At first, the connection to his father was a bit disjointed but then as Saunders pushed in exploring Will’s past, it all clicked. Psychologically, the connection to this Russian man, trusting him with his stamp collection and sharing other valuable information was important to Will because his father never did that with him. In a way, he could be seen as a paternal figure for Will and that is why the attachment is there. The way this documentary unfolds, especially in regards to how Will’s mind and past is exposed made for such a good watch.

The Penny Black pulls the viewer into the story and Will’s world so effortlessly. The structure of this documentary and the laidback direction from Saunders allows the viewer to take the reigns in questioning everything about the feature. Towards the end of the documentary, the suspense of tracking this gentlemen down is definitely felt. The ending is powerful and the conversation had about honesty was interesting to include, considering everything that happened. Saunders also played with the camera as best he could, capturing important moments at different angles.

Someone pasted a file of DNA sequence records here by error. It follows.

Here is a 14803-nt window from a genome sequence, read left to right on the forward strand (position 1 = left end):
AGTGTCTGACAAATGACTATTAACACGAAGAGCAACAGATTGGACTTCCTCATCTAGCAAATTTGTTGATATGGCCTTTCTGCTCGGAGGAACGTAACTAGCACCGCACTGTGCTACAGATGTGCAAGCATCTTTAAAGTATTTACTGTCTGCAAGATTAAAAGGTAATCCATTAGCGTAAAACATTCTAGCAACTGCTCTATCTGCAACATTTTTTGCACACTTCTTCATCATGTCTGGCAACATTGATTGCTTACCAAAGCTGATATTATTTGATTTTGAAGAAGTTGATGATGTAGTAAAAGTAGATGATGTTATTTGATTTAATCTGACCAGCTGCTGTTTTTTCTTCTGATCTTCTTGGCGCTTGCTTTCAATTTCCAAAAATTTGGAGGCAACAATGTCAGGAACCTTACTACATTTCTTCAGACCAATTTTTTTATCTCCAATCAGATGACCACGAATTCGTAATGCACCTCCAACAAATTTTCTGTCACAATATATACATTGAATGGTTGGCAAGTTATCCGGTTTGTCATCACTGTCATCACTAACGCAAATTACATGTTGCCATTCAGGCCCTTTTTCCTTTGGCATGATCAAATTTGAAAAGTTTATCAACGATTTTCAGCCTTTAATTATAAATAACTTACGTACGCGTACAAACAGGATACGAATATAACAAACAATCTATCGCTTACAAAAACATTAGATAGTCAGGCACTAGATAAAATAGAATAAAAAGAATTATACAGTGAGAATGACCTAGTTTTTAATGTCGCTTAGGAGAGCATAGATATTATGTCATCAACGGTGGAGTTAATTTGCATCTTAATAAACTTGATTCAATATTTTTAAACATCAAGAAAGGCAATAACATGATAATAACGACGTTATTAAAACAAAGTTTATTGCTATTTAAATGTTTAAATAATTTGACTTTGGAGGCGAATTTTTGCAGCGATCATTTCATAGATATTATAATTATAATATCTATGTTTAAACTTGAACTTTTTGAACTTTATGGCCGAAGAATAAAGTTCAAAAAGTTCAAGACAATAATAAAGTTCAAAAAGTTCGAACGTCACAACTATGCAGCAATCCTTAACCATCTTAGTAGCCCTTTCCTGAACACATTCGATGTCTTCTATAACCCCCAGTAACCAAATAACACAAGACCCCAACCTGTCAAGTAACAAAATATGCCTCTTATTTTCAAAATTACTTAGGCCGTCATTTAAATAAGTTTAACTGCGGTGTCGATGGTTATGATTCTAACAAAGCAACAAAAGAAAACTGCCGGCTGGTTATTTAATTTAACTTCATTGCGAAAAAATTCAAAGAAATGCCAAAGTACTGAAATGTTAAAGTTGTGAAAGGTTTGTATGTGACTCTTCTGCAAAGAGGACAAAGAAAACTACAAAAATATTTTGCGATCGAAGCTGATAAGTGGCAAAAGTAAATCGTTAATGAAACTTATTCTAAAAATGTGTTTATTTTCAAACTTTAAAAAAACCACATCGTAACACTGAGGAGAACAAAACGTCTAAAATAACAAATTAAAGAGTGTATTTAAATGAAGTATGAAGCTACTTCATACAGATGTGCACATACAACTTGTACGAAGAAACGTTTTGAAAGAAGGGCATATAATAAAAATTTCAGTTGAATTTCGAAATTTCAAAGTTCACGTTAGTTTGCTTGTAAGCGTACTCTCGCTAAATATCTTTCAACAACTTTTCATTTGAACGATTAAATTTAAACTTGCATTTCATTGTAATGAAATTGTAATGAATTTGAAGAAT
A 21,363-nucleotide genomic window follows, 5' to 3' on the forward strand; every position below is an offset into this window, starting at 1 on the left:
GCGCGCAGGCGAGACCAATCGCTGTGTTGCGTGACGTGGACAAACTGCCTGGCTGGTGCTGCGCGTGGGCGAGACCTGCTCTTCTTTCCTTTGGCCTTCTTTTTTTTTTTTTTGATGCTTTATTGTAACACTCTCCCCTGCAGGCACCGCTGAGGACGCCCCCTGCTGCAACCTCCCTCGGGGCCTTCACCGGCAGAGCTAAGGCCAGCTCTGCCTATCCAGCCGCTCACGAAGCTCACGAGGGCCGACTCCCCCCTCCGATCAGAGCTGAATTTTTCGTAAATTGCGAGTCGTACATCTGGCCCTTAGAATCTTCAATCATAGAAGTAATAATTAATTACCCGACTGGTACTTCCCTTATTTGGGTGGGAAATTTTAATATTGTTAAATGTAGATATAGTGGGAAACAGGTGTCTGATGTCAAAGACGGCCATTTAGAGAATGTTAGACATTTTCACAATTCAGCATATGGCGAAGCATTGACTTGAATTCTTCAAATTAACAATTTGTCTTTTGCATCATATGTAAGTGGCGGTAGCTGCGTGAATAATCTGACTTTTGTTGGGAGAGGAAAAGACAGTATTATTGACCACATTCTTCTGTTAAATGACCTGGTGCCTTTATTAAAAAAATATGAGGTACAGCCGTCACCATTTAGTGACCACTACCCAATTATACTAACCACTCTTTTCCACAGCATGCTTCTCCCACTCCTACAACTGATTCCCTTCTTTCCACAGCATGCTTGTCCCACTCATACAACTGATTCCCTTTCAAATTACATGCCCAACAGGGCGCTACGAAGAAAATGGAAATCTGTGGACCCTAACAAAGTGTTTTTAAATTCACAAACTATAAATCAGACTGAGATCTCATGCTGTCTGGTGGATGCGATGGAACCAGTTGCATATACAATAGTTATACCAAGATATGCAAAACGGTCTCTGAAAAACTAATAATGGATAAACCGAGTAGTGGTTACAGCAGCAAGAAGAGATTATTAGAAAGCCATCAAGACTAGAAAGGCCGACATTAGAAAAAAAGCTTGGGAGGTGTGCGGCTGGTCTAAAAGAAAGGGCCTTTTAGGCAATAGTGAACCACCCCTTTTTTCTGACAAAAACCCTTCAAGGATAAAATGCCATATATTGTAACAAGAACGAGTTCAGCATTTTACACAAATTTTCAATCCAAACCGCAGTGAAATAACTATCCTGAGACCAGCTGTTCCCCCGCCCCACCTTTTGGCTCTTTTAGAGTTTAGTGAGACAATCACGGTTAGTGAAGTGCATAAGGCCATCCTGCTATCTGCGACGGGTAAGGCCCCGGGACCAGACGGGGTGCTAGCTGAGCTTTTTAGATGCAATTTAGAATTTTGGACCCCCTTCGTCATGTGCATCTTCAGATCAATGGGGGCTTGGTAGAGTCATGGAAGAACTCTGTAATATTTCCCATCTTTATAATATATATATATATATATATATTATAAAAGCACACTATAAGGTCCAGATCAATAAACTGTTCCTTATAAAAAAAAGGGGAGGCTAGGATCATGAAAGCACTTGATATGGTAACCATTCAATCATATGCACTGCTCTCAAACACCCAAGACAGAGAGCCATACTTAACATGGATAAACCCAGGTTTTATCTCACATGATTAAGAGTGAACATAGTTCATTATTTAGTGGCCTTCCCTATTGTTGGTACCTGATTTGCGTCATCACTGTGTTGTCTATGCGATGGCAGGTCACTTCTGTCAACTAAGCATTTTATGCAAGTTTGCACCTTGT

Hot Docs 2021: ‘It Is Not Over Yet’ Review


By: Amanda Guarragi

It Is Not Over Yet is an in-depth, emotional journey into the day-to-day rhythm of a controversial nursing home for people with dementia in Denmark. There are many stories that come out of nursing homes that aren’t always positive. There have been very traumatic stories surrounding the treatment of the elderly, especially those suffering from dementia. The documentary highlights, the founding nurse of Dagmarsminde, May Bjerre Eiby, who has no interest in specific dementia diagnoses or medicine. Since neither improves the quality of life for her 11 residents.